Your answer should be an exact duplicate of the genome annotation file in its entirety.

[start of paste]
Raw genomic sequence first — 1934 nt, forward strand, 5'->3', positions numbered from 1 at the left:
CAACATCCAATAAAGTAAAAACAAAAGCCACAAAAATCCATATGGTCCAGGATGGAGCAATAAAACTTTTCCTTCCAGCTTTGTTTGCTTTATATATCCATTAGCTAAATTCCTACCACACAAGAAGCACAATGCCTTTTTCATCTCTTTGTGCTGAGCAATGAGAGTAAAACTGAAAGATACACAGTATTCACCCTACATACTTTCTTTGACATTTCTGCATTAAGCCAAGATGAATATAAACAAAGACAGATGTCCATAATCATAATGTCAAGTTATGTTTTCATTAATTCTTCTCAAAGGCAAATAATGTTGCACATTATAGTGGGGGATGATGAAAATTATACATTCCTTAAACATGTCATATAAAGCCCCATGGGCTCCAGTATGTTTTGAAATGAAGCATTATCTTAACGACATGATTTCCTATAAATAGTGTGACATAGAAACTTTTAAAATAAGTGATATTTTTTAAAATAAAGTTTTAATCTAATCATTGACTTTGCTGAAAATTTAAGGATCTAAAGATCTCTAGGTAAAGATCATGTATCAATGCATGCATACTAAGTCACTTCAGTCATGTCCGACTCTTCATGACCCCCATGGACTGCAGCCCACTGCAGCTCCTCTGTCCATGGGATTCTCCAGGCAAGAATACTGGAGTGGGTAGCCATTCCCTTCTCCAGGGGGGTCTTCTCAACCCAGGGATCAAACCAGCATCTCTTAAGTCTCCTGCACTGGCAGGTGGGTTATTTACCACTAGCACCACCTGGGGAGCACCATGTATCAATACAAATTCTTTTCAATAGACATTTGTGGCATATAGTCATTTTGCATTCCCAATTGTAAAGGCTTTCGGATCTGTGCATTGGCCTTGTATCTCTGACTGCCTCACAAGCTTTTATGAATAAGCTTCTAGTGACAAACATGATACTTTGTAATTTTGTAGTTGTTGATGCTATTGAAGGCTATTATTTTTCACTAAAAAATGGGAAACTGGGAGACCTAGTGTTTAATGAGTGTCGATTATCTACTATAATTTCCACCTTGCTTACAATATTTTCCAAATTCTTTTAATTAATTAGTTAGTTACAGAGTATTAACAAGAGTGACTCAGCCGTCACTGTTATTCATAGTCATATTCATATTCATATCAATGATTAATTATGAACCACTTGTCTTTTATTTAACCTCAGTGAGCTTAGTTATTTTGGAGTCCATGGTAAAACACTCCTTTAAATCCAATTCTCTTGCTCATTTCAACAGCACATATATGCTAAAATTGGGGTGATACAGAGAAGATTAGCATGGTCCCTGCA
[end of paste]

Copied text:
Raw genomic sequence first — 1934 nt, forward strand, 5'->3', positions numbered from 1 at the left:
CAACATCCAATAAAGTAAAAACAAAAGCCACAAAAATCCATATGGTCCAGGATGGAGCAATAAAACTTTTCCTTCCAGCTTTGTTTGCTTTATATATCCATTAGCTAAATTCCTACCACACAAGAAGCACAATGCCTTTTTCATCTCTTTGTGCTGAGCAATGAGAGTAAAACTGAAAGATACACAGTATTCACCCTACATACTTTCTTTGACATTTCTGCATTAAGCCAAGATGAATATAAACAAAGACAGATGTCCATAATCATAATGTCAAGTTATGTTTTCATTAATTCTTCTCAAAGGCAAATAATGTTGCACATTATAGTGGGGGATGATGAAAATTATACATTCCTTAAACATGTCATATAAAGCCCCATGGGCTCCAGTATGTTTTGAAATGAAGCATTATCTTAACGACATGATTTCCTATAAATAGTGTGACATAGAAACTTTTAAAATAAGTGATATTTTTTAAAATAAAGTTTTAATCTAATCATTGACTTTGCTGAAAATTTAAGGATCTAAAGATCTCTAGGTAAAGATCATGTATCAATGCATGCATACTAAGTCACTTCAGTCATGTCCGACTCTTCATGACCCCCATGGACTGCAGCCCACTGCAGCTCCTCTGTCCATGGGATTCTCCAGGCAAGAATACTGGAGTGGGTAGCCATTCCCTTCTCCAGGGGGGTCTTCTCAACCCAGGGATCAAACCAGCATCTCTTAAGTCTCCTGCACTGGCAGGTGGGTTATTTACCACTAGCACCACCTGGGGAGCACCATGTATCAATACAAATTCTTTTCAATAGACATTTGTGGCATATAGTCATTTTGCATTCCCAATTGTAAAGGCTTTCGGATCTGTGCATTGGCCTTGTATCTCTGACTGCCTCACAAGCTTTTATGAATAAGCTTCTAGTGACAAACATGATACTTTGTAATTTTGTAGTTGTTGATGCTATTGAAGGCTATTATTTTTCACTAAAAAATGGGAAACTGGGAGACCTAGTGTTTAATGAGTGTCGATTATCTACTATAATTTCCACCTTGCTTACAATATTTTCCAAATTCTTTTAATTAATTAGTTAGTTACAGAGTATTAACAAGAGTGACTCAGCCGTCACTGTTATTCATAGTCATATTCATATTCATATCAATGATTAATTATGAACCACTTGTCTTTTATTTAACCTCAGTGAGCTTAGTTATTTTGGAGTCCATGGTAAAACACTCCTTTAAATCCAATTCTCTTGCTCATTTCAACAGCACATATATGCTAAAATTGGGGTGATACAGAGAAGATTAGCATGGTCCCTGCA